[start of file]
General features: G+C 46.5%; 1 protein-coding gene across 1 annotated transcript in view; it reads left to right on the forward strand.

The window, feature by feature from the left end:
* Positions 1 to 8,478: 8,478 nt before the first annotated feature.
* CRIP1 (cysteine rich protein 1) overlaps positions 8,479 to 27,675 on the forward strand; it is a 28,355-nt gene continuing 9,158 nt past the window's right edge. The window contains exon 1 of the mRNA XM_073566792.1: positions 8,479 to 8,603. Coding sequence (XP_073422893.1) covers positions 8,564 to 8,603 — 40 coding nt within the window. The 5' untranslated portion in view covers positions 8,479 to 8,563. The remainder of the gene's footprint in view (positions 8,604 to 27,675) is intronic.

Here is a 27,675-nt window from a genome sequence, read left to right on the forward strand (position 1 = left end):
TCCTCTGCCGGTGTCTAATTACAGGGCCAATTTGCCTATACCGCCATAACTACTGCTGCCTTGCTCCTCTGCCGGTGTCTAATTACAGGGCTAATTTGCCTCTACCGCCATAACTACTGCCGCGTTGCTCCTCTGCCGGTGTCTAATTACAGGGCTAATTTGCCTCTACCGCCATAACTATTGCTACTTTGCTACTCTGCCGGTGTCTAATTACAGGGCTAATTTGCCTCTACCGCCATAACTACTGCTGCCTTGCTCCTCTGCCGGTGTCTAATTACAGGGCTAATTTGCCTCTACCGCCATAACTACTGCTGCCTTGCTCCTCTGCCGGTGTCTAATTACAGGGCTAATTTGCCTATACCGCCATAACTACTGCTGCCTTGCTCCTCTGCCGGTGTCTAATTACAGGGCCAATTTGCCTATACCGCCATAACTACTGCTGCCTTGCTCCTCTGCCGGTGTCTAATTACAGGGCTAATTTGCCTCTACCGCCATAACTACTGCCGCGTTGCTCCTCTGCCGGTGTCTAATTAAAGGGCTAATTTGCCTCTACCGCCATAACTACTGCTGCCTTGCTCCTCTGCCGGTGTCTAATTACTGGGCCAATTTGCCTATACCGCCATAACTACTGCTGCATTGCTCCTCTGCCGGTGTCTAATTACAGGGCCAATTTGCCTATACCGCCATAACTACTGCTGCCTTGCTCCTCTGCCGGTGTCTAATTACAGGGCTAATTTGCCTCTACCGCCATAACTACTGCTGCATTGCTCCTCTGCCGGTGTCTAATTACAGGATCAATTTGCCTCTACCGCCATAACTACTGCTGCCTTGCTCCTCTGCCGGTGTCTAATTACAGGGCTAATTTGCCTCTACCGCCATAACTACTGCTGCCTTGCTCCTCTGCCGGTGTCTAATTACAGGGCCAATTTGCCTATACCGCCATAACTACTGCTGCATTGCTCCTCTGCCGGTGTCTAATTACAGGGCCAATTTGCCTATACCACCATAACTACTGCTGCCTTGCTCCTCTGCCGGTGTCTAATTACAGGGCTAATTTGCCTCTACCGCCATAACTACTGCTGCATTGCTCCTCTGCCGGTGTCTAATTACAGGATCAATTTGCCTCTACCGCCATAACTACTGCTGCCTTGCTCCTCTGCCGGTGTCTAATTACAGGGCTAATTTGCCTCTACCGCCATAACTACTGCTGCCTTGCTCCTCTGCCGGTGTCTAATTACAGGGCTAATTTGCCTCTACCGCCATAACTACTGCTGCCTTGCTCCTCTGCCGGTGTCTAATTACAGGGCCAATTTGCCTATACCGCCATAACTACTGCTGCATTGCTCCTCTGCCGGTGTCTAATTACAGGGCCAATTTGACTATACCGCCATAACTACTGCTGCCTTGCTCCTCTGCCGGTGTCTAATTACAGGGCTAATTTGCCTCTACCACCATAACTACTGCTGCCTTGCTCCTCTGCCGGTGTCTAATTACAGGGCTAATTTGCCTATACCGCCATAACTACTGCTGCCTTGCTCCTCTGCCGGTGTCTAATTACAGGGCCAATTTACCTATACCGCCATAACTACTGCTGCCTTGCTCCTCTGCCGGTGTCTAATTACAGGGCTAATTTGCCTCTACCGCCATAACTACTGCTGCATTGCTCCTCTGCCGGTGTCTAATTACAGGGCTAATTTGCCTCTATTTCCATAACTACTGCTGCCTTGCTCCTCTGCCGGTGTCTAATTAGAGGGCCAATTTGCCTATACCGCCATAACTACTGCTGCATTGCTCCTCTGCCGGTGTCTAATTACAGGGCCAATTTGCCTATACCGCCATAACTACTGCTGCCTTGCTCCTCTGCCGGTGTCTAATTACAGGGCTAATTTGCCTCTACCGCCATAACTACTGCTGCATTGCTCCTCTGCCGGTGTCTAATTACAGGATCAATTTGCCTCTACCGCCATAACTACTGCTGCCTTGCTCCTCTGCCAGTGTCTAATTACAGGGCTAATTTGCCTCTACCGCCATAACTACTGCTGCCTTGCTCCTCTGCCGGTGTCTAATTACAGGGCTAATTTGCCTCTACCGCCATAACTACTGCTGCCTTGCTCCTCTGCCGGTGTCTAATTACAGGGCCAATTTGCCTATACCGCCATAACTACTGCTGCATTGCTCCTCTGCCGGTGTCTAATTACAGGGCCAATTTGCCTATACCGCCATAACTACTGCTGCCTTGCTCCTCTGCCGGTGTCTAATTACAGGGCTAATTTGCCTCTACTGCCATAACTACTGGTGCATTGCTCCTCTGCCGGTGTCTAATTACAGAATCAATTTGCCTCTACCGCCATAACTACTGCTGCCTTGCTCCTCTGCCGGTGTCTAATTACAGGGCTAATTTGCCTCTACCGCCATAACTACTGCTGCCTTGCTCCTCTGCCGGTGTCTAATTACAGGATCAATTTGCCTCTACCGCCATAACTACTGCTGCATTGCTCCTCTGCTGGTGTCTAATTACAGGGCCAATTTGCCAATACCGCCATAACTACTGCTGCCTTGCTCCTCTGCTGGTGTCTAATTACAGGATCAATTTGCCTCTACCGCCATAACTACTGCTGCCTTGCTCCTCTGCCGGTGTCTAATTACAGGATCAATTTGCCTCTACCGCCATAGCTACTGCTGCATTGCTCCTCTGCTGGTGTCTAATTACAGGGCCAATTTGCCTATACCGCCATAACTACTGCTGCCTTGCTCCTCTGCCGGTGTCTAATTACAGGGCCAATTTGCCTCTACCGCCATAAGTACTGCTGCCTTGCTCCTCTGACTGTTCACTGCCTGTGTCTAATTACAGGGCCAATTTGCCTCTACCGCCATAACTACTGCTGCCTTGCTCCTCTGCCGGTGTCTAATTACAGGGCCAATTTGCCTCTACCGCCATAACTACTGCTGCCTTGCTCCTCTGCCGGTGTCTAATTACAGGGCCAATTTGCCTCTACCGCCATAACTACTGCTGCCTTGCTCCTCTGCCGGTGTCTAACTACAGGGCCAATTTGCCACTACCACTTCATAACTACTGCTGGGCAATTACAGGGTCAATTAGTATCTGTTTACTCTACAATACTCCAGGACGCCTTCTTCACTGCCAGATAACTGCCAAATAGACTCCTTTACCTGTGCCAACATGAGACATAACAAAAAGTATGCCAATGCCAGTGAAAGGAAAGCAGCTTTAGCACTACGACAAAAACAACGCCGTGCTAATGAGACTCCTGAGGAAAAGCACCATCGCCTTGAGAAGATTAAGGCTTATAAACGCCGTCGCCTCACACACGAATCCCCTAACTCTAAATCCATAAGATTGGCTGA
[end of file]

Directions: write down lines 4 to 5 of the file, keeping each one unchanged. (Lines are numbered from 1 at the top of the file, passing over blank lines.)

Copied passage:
* CRIP1 (cysteine rich protein 1) overlaps positions 8,479 to 27,675 on the forward strand; it is a 28,355-nt gene continuing 9,158 nt past the window's right edge. The window contains exon 1 of the mRNA XM_073566792.1: positions 8,479 to 8,603. Coding sequence (XP_073422893.1) covers positions 8,564 to 8,603 — 40 coding nt within the window. The 5' untranslated portion in view covers positions 8,479 to 8,563. The remainder of the gene's footprint in view (positions 8,604 to 27,675) is intronic.

Here is a 27,675-nt window from a genome sequence, read left to right on the forward strand (position 1 = left end):